Beating the Fallacy of “Cheap” Marketing


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Your CEO just rejected another proposal that could increase revenue on the grounds that the marketing investment was too much. What are you to do?

I was speaking with a prospective client the other day, and he shared stories of how marketing spending was reduced annually for the past 5 years. As a result, the brand was in decline and the products more like commodities than before. Each time he brought a recommendation to drive revenue by increasing marketing investment – social media, content-based marketing, long-term lead nurturing, improved web analytics – he was told to estimate the absolute minimum amount to get started. Then management delayed for several months, and eventually agreed to even less spending, so that the marketer couldn’t even get a good read from a test, much less roll out a new initiative. When asked, his CEO bragged about the fact that the company never spent money frivolously, that they were always “cheap.”

And this behavior is not uncommon; while other companies do not call themselves cheap, I have seen them steadfastly refuse to make investments that can have a direct payoff to the company, because those investments would be greater than in the past.

Can you wonder why marketers feel more stress and burnout on the job now than ever before?

Now, to be fair, let me overtly recognize the challenges that the “new economy” has brought to businesses since 2008. The market is tougher than ever, and consumers more price conscious. No one is denying that.

But those are the exact reasons that companies must invest in new strategies that have the potential to improve results consistently over the long term. You can choose not to make those investments; however, you may then find yourself in a “race to the bottom” where companies try to out do each other in spending cuts, until there is nothing left to cut. By the way, at that point there is no business either.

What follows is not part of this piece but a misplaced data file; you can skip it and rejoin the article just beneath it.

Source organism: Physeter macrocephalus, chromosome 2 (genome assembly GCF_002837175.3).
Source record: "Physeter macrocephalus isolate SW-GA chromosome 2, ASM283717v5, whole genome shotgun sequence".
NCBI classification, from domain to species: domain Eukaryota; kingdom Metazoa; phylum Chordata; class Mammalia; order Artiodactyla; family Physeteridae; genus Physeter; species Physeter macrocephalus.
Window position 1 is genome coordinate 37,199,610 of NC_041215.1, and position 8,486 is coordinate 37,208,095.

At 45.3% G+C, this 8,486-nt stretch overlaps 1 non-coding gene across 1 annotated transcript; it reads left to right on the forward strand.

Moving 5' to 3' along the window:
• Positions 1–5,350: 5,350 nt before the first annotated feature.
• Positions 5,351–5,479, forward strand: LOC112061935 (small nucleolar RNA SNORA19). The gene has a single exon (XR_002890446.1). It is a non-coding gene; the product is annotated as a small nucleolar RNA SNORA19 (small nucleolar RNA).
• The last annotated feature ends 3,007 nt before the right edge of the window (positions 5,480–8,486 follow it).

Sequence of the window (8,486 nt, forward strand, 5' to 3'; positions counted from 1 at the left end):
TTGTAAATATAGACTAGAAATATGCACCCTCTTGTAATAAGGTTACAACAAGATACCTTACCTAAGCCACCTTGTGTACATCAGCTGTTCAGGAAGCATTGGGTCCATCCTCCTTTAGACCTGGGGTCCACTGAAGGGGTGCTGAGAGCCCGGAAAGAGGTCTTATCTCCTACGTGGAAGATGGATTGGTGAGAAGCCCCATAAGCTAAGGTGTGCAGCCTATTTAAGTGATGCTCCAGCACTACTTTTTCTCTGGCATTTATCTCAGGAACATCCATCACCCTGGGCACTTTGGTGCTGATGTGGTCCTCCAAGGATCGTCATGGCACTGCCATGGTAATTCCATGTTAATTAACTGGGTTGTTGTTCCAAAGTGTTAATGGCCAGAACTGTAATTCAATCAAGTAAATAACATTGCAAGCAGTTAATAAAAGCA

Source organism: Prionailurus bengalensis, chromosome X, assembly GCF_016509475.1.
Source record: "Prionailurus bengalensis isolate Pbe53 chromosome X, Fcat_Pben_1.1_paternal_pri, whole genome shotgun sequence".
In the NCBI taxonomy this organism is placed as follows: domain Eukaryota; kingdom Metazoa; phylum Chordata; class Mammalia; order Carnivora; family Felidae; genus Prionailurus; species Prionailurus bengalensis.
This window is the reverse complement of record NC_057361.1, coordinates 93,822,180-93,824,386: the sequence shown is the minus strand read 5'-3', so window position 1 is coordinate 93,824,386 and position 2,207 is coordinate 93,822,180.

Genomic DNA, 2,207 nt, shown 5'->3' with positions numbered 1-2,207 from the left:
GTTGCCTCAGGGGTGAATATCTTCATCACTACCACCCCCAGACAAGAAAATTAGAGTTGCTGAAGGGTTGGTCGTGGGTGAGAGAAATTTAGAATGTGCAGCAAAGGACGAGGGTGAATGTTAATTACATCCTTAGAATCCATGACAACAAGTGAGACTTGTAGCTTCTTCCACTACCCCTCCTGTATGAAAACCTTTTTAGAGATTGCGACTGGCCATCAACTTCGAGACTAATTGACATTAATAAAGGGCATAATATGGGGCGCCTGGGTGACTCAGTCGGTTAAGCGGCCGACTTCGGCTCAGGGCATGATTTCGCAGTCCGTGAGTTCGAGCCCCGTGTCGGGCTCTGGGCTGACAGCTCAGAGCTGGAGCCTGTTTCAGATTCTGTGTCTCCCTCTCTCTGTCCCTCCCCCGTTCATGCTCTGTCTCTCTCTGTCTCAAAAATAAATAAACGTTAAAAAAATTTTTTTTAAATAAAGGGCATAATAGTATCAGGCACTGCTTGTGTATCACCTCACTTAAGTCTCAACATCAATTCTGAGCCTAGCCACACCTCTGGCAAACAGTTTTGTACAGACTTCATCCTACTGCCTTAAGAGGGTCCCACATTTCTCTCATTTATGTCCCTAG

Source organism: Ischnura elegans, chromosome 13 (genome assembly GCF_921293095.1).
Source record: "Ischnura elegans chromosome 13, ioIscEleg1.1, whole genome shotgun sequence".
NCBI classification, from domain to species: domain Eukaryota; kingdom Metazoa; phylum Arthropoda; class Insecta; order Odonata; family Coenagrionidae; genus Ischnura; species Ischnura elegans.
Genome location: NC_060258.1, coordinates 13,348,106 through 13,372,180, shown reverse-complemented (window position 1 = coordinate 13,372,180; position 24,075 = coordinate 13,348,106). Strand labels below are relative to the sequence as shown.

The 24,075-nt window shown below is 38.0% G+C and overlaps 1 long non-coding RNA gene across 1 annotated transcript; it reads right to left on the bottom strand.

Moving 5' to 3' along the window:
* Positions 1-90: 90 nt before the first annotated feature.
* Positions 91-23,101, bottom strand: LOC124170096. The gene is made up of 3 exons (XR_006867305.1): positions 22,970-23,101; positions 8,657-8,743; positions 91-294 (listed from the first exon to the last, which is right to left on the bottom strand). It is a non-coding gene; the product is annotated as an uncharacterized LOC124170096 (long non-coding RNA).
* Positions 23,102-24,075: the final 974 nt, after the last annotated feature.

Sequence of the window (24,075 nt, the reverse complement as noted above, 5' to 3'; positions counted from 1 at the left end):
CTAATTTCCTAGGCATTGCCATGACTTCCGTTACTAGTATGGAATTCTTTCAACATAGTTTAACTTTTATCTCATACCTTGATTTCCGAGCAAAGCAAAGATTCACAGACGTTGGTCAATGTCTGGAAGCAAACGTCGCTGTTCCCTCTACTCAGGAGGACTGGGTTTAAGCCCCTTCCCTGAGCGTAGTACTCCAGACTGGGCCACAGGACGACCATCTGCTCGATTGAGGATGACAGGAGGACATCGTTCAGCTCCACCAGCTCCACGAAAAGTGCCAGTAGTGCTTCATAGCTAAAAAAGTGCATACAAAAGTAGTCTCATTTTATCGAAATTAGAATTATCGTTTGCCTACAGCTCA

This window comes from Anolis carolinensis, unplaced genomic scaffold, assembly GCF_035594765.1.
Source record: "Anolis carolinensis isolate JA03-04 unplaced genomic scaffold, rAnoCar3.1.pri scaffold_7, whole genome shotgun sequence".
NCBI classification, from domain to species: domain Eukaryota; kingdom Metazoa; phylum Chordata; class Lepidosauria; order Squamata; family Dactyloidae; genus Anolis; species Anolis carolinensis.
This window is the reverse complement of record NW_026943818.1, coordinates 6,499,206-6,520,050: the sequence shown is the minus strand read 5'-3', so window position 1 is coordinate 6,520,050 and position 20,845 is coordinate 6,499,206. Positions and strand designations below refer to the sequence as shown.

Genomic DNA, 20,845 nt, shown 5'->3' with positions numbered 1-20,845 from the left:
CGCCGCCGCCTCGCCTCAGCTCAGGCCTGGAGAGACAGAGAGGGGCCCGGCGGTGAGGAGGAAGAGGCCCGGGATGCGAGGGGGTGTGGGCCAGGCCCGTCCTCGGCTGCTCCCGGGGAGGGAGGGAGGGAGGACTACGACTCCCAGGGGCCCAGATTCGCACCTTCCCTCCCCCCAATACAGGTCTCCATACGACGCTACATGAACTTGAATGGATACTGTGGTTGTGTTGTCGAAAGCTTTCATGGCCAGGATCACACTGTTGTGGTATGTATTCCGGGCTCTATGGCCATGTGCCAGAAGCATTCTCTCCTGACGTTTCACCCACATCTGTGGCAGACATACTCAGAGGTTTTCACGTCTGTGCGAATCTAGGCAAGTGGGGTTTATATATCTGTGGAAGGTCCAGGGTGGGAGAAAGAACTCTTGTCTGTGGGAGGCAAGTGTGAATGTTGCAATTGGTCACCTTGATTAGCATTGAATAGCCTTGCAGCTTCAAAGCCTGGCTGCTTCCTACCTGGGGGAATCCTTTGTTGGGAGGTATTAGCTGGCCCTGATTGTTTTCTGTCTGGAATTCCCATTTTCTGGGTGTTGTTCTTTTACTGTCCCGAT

Breaking the Log-Jam
To breakthrough and successfully engage your senior management, you have to play on three leverage points:

  • Their Peer Group (other executives) – there is no better way to move a CEO to action than to show him that his friends and peers are moving ahead without him.
  • The Competition – executives tend to have an obsession with the actions of their immediate competitive group. Pull up examples of work that the competition is doing, listen to their analyst calls and read articles about them, to demonstrate the advantage that they are gaining by taking up your strategies.
  • The Board – the other factor that influences executive decisions is the actions and beliefs of their bosses, the Board of the company. Identify the companies board members are affiliated with and show how they have taken the lead in these key strategies. The risk of being caught unprepared at a board meeting or by a board member offline is enough to motivate a CEO to action.

Remember not to judge your senior management too harshly; the “save your way to Heaven” approach used to work, when Marketing was more mass media and consumers came more naturally to your products. But today, such approaches no longer work. You can trim mass media and get away from it, but you cannot trim customer contact and relationship building without seeing both immediate and longer-term effects.

You can reach them through facts and data, if you bring that approach to the key stakeholders of your CEO. Combine both logic and “the heart” and you will have a winning combination.

Republished with author's permission from original post.

Mark Price
Mark Price is the managing partner and founder of LiftPoint Consulting (, a consulting firm that specializes in customer analysis and relationship marketing. He is responsible for leading client engagements, e-commerce and database marketing, and talent acquisition. Mark is also a RetailWire Brain Trust Panelist, a blogger at and a monthly contributor to the blog of the Minnesota Chapter of the American Marketing Association.


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